Improvising Bass in Minor Keys – Guitar Tabs Provided

playing in minor keysPeople usually connect the concept of improvisation with the general vibration of jazz gigs. However, improvisation is not only something that happens on the stage but it is also a core part of the creation process. The ability to improvise different melodies and rhythms bards the musician with a whole range of new possibilities.

Even though the creative process can be put in a limited framework defined by music theory, certain rules and certain tried practices. Let us take a look at how you can improve your skills when it comes the improvisation in minor key on the bass guitar and how that can improve your performance as a live musician and a music composer.

Understanding What a Minor Scale Is

Let us use a rather technical definition: a minor scale is a scale which has a tonic triad that contains at least three essential scale degrees. These are the tonic, an interval of a minor third above the tonic and an interval of a perfect fifth above the tonic. These three constitute a minor triad on the tonic note.

The above definition may refer to a whole range of different scales, but in most cases by referring to „minor scales” we usually think of natural, harmonic or melodic minor scales. The one that is the most commonly used out of these three is the natural minor scale, which consists of the following steps, in this order: whole, half, whole, whole, half, whole, whole.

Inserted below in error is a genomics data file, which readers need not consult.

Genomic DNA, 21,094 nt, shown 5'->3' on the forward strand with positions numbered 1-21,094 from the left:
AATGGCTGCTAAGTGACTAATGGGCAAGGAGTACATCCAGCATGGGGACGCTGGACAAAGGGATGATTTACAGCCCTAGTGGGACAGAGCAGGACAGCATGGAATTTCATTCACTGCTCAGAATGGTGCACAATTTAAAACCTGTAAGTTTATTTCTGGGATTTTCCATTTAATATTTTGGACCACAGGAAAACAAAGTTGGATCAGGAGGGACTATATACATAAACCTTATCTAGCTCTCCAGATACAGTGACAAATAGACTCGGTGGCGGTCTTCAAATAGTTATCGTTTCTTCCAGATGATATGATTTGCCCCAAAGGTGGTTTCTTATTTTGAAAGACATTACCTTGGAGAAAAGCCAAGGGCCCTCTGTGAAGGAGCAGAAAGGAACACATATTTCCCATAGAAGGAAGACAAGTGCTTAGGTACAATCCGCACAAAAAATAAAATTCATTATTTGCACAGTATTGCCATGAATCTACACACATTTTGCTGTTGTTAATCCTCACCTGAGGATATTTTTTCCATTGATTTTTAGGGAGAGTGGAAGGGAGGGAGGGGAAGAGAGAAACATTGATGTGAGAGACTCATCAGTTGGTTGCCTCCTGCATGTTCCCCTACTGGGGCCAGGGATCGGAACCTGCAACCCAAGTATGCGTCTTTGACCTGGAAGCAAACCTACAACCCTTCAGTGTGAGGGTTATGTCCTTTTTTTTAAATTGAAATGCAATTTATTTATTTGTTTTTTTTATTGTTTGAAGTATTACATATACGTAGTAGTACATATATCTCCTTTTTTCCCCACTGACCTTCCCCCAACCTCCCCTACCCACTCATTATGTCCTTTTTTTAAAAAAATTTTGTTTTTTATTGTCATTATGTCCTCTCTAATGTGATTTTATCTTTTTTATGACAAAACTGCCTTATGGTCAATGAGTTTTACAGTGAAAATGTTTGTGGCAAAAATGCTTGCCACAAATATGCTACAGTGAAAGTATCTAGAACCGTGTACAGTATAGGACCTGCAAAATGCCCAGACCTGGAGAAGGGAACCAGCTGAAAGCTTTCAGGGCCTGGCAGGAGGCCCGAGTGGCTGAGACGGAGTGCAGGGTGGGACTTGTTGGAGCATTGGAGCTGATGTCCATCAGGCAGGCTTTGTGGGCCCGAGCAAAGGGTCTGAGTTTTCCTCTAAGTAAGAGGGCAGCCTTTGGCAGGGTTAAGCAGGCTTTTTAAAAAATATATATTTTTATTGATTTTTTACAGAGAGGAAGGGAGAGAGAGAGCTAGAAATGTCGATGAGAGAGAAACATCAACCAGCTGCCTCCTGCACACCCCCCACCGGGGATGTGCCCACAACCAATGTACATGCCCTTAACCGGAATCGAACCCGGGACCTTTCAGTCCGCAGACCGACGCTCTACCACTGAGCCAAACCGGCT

Getting Started With Improvising

In order to be able to start off with improvising in one of the minor keys, we should probably start off with the simplest possible minor scale. Surprisingly, the scale that any musician knows can also function as a clever minor scale. More specifically: the C major scale can also be treated as a natural A minor scale; the example below will show how all of the notes of this scale are played in sequence.

getting started

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As you can see, there is not too much improvisation in playing a bare scale on its own. However, using the notes of this scale we can go much farther. You can use various elements like muffled notes, ghost notes and different levels of accentuation. Also, varying the rhythmical elements you use is a good idea and using licks like double stops will also enrich your playing. The next example below shows a relatively complex example, still inside the natural A minor chord presented above.

double stops

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Why Are There No tabs For Real Bass Solos?

When we are dealing with improvisation, there are no rules, really. Basically, the only rule you have to keep yourself to is staying inside the scale you have chosen. Learning some basic music theory will generally make your improvisation skills smoother and you will find it rather easy to express your musical thoughts through your instrument.

Due to the mentioned lack of rules, it is impossible to show concrete examples of how improvisation should be done. Improvisation is a free art and the best way to improve your skills is probably through improvisation and learning the theory behind what you are doing.

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